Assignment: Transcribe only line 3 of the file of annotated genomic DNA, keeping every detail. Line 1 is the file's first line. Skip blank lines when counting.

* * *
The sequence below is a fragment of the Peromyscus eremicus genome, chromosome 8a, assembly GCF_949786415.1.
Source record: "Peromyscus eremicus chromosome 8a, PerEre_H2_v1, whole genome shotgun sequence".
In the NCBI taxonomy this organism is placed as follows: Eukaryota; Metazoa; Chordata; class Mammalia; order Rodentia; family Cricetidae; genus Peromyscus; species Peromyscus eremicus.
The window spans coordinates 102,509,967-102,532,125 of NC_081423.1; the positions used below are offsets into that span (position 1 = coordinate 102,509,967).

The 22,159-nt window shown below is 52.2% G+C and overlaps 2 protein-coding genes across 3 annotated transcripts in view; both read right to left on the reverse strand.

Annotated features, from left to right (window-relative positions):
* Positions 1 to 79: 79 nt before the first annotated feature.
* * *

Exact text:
In the NCBI taxonomy this organism is placed as follows: Eukaryota; Metazoa; Chordata; class Mammalia; order Rodentia; family Cricetidae; genus Peromyscus; species Peromyscus eremicus.